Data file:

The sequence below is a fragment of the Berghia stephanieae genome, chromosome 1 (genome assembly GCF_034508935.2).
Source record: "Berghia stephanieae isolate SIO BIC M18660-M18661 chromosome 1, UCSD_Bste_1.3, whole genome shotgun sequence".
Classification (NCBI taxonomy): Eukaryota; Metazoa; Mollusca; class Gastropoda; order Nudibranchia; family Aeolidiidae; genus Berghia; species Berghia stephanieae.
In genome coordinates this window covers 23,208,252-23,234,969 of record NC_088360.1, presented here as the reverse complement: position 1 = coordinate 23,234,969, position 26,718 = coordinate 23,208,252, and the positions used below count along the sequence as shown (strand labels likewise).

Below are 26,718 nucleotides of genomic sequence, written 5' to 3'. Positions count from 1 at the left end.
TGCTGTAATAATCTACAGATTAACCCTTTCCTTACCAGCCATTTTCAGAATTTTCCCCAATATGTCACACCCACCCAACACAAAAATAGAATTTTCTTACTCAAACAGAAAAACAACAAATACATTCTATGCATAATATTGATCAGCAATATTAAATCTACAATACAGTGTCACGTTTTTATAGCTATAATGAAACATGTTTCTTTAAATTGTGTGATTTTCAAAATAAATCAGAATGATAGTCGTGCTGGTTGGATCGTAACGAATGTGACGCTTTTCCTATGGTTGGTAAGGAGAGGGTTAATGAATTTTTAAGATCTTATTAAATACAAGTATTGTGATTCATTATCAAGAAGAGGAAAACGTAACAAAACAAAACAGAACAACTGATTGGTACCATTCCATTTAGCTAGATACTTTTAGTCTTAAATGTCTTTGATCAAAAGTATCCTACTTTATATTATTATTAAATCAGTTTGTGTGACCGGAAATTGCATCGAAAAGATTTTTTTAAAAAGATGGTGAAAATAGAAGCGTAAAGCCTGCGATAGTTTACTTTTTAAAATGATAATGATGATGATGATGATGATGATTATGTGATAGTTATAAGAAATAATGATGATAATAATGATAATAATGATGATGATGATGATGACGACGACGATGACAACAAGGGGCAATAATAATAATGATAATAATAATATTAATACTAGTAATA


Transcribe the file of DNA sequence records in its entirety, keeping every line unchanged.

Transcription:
The sequence below is a fragment of the Berghia stephanieae genome, chromosome 1 (genome assembly GCF_034508935.2).
Source record: "Berghia stephanieae isolate SIO BIC M18660-M18661 chromosome 1, UCSD_Bste_1.3, whole genome shotgun sequence".
Classification (NCBI taxonomy): Eukaryota; Metazoa; Mollusca; class Gastropoda; order Nudibranchia; family Aeolidiidae; genus Berghia; species Berghia stephanieae.
In genome coordinates this window covers 23,208,252-23,234,969 of record NC_088360.1, presented here as the reverse complement: position 1 = coordinate 23,234,969, position 26,718 = coordinate 23,208,252, and the positions used below count along the sequence as shown (strand labels likewise).

Below are 26,718 nucleotides of genomic sequence, written 5' to 3'. Positions count from 1 at the left end.
TGCTGTAATAATCTACAGATTAACCCTTTCCTTACCAGCCATTTTCAGAATTTTCCCCAATATGTCACACCCACCCAACACAAAAATAGAATTTTCTTACTCAAACAGAAAAACAACAAATACATTCTATGCATAATATTGATCAGCAATATTAAATCTACAATACAGTGTCACGTTTTTATAGCTATAATGAAACATGTTTCTTTAAATTGTGTGATTTTCAAAATAAATCAGAATGATAGTCGTGCTGGTTGGATCGTAACGAATGTGACGCTTTTCCTATGGTTGGTAAGGAGAGGGTTAATGAATTTTTAAGATCTTATTAAATACAAGTATTGTGATTCATTATCAAGAAGAGGAAAACGTAACAAAACAAAACAGAACAACTGATTGGTACCATTCCATTTAGCTAGATACTTTTAGTCTTAAATGTCTTTGATCAAAAGTATCCTACTTTATATTATTATTAAATCAGTTTGTGTGACCGGAAATTGCATCGAAAAGATTTTTTTAAAAAGATGGTGAAAATAGAAGCGTAAAGCCTGCGATAGTTTACTTTTTAAAATGATAATGATGATGATGATGATGATGATTATGTGATAGTTATAAGAAATAATGATGATAATAATGATAATAATGATGATGATGATGATGACGACGACGATGACAACAAGGGGCAATAATAATAATGATAATAATAATATTAATACTAGTAATA